Oil spills have been on my mind lately as I’ve caught some of the overage about the BP (British Petroleum) oil spill in the Gulf of Mexico. One leak (the smallest) has been fixed according to a news item on physorg.com
Days of work off the coast of Louisiana with underwater submarines nearly a mile below the surface finally bore fruit as a valve was secured over the smallest of the three leaks and the flow shut off.
The feat does not alter the overall amount of crude spilling into the sea and threatening the fragile US Gulf coast, but is significant nonetheless as the focus can now narrow on just two remaining leaks.
“Working with two leaks is going to be a lot easier than working with three leaks. Progress is being made,” US Coast Guard Petty Officer Brandon Blackwell told AFP.
More than two weeks after the Deepwater Horizon rig exploded, the full impact of the disaster is being realized as a massive slick looms off the US Gulf coast, imperilling the livelihoods of shoreline communities.
The news item goes on to detail how much crude oil is still being lost, the oil slick’s progress, the probable impact on the shoreline and animals, and the other efforts being made to ameliorate the situation.
With all the talk there is about nanotechnology’s potential for helping us to clean up these messes, there’s been no mention of it in the current efforts as Dexter Johnson over at the IEEE’s (Institute of Electrical and Electronics Engineers) Nanoclast blog pointed out the other day. From Dexter’s posting which features both a discussion about patents for nanotechnology-enabled clean up products and an interview with Tim Harper,
So to get a sense of where we really are I wanted to get the perspective of my colleague, Tim Harper (principal of Cientifica), who in addition to being a noted expert on the commercialization of nanotechnologies also has devoted his attention to the use of nanotechnologies in cleantech including its remediation capabilities, leading him to his presentation this week in Australia at the conference Cleantech Science and Solutions: mainstream and at the edge.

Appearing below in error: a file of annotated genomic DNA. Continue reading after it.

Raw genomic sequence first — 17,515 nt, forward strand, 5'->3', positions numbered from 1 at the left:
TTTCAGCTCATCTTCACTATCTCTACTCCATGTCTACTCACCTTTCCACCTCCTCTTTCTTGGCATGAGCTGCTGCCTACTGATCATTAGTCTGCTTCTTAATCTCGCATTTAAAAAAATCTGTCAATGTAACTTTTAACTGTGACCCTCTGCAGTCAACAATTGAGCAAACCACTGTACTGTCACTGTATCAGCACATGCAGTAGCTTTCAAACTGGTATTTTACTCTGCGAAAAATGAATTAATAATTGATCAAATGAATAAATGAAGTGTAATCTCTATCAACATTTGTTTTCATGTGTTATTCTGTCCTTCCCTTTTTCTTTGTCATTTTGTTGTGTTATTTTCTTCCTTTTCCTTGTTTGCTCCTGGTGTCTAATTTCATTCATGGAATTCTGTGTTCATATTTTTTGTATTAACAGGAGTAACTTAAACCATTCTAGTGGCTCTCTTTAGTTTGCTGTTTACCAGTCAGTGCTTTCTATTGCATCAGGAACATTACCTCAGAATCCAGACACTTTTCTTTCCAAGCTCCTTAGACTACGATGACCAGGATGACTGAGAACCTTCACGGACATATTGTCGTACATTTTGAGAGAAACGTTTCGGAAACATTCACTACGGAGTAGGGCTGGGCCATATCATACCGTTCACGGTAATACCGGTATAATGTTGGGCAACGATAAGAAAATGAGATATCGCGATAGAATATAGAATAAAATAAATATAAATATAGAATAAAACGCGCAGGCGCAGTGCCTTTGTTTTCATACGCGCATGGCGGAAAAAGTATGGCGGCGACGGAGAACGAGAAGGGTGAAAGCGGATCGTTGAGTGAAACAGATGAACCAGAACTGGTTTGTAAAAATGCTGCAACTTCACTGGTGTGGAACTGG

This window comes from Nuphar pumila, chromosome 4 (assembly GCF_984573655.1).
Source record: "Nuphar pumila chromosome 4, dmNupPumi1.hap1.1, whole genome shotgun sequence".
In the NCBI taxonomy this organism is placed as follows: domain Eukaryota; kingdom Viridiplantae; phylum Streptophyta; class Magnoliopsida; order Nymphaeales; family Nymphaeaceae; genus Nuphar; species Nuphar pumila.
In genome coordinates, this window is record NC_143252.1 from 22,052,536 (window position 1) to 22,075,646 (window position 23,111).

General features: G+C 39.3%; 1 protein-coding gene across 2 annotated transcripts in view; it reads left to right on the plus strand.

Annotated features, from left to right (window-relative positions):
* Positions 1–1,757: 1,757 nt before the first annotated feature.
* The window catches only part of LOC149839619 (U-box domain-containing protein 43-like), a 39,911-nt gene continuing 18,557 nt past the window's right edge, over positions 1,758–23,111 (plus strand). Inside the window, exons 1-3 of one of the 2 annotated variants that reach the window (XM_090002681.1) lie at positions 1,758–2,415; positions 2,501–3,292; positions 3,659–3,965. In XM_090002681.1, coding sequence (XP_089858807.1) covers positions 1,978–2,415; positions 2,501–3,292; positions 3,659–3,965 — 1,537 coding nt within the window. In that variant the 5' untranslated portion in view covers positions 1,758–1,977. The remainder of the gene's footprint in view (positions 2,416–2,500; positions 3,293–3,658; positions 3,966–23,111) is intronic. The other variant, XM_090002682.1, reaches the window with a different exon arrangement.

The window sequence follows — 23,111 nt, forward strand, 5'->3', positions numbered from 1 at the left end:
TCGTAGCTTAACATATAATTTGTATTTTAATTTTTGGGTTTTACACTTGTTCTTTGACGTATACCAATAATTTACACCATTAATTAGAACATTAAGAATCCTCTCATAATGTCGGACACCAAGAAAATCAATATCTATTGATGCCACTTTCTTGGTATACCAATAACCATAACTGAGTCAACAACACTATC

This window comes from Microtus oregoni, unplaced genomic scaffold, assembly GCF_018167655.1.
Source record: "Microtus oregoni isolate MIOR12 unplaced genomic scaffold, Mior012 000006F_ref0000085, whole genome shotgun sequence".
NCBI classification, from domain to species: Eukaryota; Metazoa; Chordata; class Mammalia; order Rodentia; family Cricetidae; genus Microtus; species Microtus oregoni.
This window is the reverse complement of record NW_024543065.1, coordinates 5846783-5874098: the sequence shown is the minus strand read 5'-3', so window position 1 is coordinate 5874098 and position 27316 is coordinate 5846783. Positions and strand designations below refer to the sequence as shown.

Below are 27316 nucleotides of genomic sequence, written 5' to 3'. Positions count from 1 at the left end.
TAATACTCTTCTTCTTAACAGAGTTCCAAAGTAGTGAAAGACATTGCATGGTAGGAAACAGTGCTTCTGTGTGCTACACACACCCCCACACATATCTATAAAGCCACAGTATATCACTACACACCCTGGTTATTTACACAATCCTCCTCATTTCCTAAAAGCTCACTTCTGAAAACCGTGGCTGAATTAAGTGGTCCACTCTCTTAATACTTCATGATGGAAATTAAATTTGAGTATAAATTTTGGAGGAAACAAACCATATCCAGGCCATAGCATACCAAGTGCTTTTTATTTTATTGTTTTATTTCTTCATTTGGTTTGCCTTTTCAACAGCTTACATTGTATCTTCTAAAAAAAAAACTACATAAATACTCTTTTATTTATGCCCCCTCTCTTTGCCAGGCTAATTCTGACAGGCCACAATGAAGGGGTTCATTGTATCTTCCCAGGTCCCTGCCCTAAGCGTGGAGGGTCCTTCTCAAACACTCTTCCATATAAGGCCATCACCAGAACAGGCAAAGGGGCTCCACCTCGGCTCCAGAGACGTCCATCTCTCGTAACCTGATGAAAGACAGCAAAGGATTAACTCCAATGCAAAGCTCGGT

“If you are looking for a quick fix from nanotechnology, forget it,” says Harper. “Nanotech is already making an impact in reducing energy, and therefore oil use, it is also being used to create stronger lighter materials that can be used for pipelines, and enabling better sensors for early warning of damage, but in terms of cleaning up the mess, the contribution is minor at best.”
Clearly not the hopeful words that many would have hoped for, and the pity is that it might have been different, according to Harper.
“As with all technologies, the applications take a while to develop,” he says. “If someone had come up with some funding 10 years ago for this specific application then we may have had better tools to deal with it.”
Dexter’s posting about patents and Harper’s comments reminded me of an article by Mason Inman I saw two years ago on the New Scientist website titled, Nanotech ’tissue’ loves oil spills, hates water. From the article,
A material with remarkable oil-absorbing properties has been developed by US researchers. It could help develop high-tech “towels” able to soak up oil spills at sea faster, protecting wildlife and human health.
Almost 200,000 tonnes of oil have been spilled at sea in accidents since the start of the decade, according to the International Tanker Owners Pollution Federation. [This article was posted May 30, 2008]
Clean-up methods have improved in recent years, but separating oil from thousands of gallons of water is still difficult and perhaps the biggest barrier to faster clean ups.
The new water-repellent material is based on manganese oxide nanowires and could provide a blueprint for a new generation of oil-spill cleaners. It is able to absorb up to 20 times its own weight in oil, without sucking up a drop of water.
But [Joerg] Lahann [University of Michigan in Ann Arbor, US] points out that manganese oxide may not be the best material for real-world applications because it could be toxic. He says, though, that the new material “clearly provides a blueprint that can guide the design of future nanomaterials for environmental applications.”
I wonder if they’ve done any research to determine if manganese oxide in the shape and size required to create this nanotech ’tissue’ is toxic. Intriguingly, there was a recent news item on Nanowerk about toxicology research in a marine environment being undertaken.